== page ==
December 27th, 2007

FGT Boots

OTW - weighing in on the debate.

A few weeks ago, The Organisation for Transformative Works officially launched. I know some of my flist already know about them; if you're in fandom (any fandom) and you haven't run across them yet, you should check it out, either at their own website or in otw_news (on LJ, GJ, IJ and JF).

OTW got started this summer as the fanarchive project. Now it's something more.

In the past month or two, I've read an awful lot of paranoid nonsense about them, mainly in the comments of their own news posts and then in personal LJ posts by the same people rehashing the same stuff. I've also seens some very legitimate critique of OTW and their aims, some mud-slinging from people who seem to feel threatened by them in some way and, very occasionally wank that makes Harry Potter fandom look sane. A lot of it made metafandom.

*shrug* Just goes to show getting a good idea off the ground isn't easy.

In adding my own voice to the throng, I daresay I'm inviting yet more wank, but there are a few things which, maybe others have already said but if so, I haven't seen them said. So here goes.

First, and foremost, yes there are problems with the language OTW have chosen for their vision & values and mission statement. But I really, really, believe this is one time fen would do better to look behind the words to the intent, and just trust that these people are what they say they are. A lot of the worst criticism of OTW has come from fen who feel excluded by phrases like "transformative" or by OTW's recognition that media fandom is female dominated. They ignore the reassurances of the actual people involved in favour of nitpicking the language, and while I can see their points are valid, I don't belive that when it's time for OTW to show instead of tell, that they would actually exclude male fen or RPS fen or bandom fen. If they were likely to, I reckon they'd have said so already, and those people they didn't want around could go do their own thing and be happy. It would be far easier for them if they did exclude RPF, bandfic, songvids: they're far more likely to win some kind of legal recognition for written fanfic based on TV shows and movies (which actually is legitimate transformative use) than they are for real person slash (much of which which is legally libel, until proven otherwise). But they're bending over backwards to be as inclusive as possible. Of course they're not succeeding 100%: they're human. But they're doing a far better job than anyone has a right to expect.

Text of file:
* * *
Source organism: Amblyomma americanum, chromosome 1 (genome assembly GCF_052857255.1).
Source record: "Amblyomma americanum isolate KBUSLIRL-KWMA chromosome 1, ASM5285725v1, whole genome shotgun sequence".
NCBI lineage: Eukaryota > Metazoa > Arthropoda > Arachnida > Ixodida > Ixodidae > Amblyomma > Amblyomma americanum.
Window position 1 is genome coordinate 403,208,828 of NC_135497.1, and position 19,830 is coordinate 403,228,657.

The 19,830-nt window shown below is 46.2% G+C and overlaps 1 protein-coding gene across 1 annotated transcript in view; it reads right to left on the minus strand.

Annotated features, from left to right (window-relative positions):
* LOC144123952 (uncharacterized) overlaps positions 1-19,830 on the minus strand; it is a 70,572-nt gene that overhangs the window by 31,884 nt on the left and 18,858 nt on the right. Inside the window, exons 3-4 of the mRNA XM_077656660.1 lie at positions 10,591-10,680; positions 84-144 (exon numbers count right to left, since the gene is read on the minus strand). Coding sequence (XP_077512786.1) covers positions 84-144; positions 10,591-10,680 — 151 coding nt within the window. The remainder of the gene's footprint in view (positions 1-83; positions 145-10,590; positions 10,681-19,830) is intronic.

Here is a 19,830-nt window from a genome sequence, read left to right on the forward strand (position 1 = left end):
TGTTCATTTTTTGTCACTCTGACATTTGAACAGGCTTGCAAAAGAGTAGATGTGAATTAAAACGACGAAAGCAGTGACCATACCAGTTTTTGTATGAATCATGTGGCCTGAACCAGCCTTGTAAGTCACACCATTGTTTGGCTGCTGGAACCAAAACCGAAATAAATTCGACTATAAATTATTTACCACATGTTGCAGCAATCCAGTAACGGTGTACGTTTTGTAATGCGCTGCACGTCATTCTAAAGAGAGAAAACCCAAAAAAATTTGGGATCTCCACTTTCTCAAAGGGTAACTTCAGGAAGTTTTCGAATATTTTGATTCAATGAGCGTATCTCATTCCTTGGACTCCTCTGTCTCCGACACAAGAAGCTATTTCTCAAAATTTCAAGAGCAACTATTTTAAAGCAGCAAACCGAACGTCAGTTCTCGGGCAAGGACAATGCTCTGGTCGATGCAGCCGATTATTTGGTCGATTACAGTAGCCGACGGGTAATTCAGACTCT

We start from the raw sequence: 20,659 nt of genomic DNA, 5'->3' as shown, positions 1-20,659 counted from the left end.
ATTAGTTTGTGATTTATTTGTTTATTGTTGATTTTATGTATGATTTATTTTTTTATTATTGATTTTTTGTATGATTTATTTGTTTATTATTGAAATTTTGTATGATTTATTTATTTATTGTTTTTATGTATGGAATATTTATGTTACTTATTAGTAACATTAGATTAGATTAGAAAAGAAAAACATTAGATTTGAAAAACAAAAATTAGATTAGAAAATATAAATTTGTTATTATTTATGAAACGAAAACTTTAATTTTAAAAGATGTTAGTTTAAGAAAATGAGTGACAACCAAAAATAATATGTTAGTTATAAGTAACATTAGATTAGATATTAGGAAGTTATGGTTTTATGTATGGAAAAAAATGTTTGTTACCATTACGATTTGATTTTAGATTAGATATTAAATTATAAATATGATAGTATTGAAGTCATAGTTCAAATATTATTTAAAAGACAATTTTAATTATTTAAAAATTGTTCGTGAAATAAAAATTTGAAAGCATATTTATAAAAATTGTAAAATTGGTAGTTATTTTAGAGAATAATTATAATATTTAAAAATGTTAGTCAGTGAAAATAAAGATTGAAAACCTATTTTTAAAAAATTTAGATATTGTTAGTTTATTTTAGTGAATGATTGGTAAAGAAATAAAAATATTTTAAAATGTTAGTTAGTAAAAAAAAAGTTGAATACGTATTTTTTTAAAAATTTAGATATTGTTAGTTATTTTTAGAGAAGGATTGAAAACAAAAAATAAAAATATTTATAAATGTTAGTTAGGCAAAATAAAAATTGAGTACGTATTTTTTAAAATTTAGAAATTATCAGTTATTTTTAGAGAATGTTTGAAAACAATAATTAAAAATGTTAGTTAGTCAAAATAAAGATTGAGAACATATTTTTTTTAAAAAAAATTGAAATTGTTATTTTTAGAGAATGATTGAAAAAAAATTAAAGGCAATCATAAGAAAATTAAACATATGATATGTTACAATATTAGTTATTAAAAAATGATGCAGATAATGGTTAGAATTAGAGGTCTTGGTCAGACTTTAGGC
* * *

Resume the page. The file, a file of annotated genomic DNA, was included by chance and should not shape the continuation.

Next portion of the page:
I also think it's fantastic that they acknowledge the femaleness of fandom right from the beginning. Most of the argument against that is proving, to me at least, why that acknowledgment is so very necessary.

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